“In present circumstances: (1) We can now concentrate on agreement between Egypt, Jordan, and Israel; (2) The fact that there is a Geneva conference will help achieve disengagement of forces in the next six weeks; (3) The Geneva conference provides some, though not a decisive deterrent to a renewal of hostilities; (4) It provides Faisal an excuse to lift the embargo, hopefully sometime in January.

“For these reasons, we should let Asad stew in his own juice for a while and let moderate Arab pressures and possibly some Soviet pressure build on him as he watchfully, with suspicion and mistrust, awaits developments at Geneva. We shall have to watch him carefully and make clear to the Soviets that they are contributing to another war in the Middle East by the substantial supplying of Syria, and that another war would have a serious effect on our relations. Intelligence indicators are beginning to point to a possible renewal of fighting on the Syrian-Israeli front, and we should make clear to the Russians they must pull out all the stops with their Syrian ally to prevent this. If it were to occur, Sadat could not stay out, and Hussein would be under even greater pressure than in the past to participate in a meaningful way, and once again the specter of a Soviet-American confrontation could face us.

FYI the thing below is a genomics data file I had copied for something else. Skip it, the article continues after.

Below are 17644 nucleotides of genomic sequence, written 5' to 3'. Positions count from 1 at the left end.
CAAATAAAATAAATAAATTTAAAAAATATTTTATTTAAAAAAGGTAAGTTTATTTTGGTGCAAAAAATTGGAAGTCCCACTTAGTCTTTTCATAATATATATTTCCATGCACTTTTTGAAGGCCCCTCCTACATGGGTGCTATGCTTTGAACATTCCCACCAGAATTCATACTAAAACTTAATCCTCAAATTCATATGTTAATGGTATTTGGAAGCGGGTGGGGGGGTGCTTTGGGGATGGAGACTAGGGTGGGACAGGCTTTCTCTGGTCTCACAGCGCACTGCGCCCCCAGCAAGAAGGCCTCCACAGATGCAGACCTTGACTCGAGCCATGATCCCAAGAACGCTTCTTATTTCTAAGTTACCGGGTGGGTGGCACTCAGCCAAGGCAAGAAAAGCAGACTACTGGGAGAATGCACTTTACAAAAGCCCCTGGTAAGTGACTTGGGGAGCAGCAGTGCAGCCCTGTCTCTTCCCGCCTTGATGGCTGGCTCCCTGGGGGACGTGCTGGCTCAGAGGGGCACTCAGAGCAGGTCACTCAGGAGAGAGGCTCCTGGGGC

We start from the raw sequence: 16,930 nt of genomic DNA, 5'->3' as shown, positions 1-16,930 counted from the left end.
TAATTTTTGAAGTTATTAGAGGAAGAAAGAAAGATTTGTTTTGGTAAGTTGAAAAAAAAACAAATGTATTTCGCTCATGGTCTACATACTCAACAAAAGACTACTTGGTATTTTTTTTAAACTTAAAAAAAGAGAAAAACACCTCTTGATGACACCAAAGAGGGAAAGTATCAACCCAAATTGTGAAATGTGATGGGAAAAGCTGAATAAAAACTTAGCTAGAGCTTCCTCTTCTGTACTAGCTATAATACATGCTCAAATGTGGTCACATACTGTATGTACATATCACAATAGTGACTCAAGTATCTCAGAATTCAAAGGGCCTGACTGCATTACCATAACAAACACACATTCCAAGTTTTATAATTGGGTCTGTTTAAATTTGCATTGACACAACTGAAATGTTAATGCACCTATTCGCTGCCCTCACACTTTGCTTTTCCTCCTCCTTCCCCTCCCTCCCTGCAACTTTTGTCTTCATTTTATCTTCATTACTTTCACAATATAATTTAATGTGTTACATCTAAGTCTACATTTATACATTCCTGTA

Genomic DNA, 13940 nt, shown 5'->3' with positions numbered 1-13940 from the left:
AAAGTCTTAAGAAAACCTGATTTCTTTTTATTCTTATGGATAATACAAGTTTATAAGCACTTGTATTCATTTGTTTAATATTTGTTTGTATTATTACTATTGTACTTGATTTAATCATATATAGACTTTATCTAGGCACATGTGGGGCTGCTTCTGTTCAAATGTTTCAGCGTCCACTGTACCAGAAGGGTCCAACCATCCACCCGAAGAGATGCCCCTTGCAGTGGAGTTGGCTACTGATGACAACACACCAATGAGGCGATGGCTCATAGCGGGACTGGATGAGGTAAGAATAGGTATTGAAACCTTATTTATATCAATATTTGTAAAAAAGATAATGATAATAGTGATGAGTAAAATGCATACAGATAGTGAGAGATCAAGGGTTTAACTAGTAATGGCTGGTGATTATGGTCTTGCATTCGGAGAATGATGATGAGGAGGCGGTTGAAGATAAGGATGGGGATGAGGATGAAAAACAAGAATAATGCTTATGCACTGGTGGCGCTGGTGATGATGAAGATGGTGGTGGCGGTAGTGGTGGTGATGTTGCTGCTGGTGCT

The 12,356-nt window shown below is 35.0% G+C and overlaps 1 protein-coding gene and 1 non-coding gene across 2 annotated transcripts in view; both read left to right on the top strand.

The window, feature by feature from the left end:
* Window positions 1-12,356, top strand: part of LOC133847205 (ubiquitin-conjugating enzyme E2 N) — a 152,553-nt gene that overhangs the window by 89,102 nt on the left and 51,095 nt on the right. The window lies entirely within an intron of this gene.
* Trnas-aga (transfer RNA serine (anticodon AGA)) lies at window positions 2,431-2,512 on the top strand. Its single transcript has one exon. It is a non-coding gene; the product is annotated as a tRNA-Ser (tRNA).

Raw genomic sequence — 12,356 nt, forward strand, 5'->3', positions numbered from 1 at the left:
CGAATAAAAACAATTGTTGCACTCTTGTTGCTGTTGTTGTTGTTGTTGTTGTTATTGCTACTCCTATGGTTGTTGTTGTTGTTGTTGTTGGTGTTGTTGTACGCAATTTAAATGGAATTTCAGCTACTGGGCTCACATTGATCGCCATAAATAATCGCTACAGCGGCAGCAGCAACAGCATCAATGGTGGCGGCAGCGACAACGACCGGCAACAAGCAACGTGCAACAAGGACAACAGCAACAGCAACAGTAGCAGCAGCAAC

“As I look ahead, I believe there is a real chance of an Egyptian- Israeli agreement on disengagement. Sadat has bought our concept of a step-by-step phased approach. He has been consistent throughout—he decided he was going to Geneva no matter what.

“The prospects between Jordan and Israel are also hopeful since they share a mutual interest in keeping out the Palestinian radicals from the West Bank. Both seem ready to explore ideas that will strengthen Hussein’s authority in the West Bank as an insulation against radical inroads.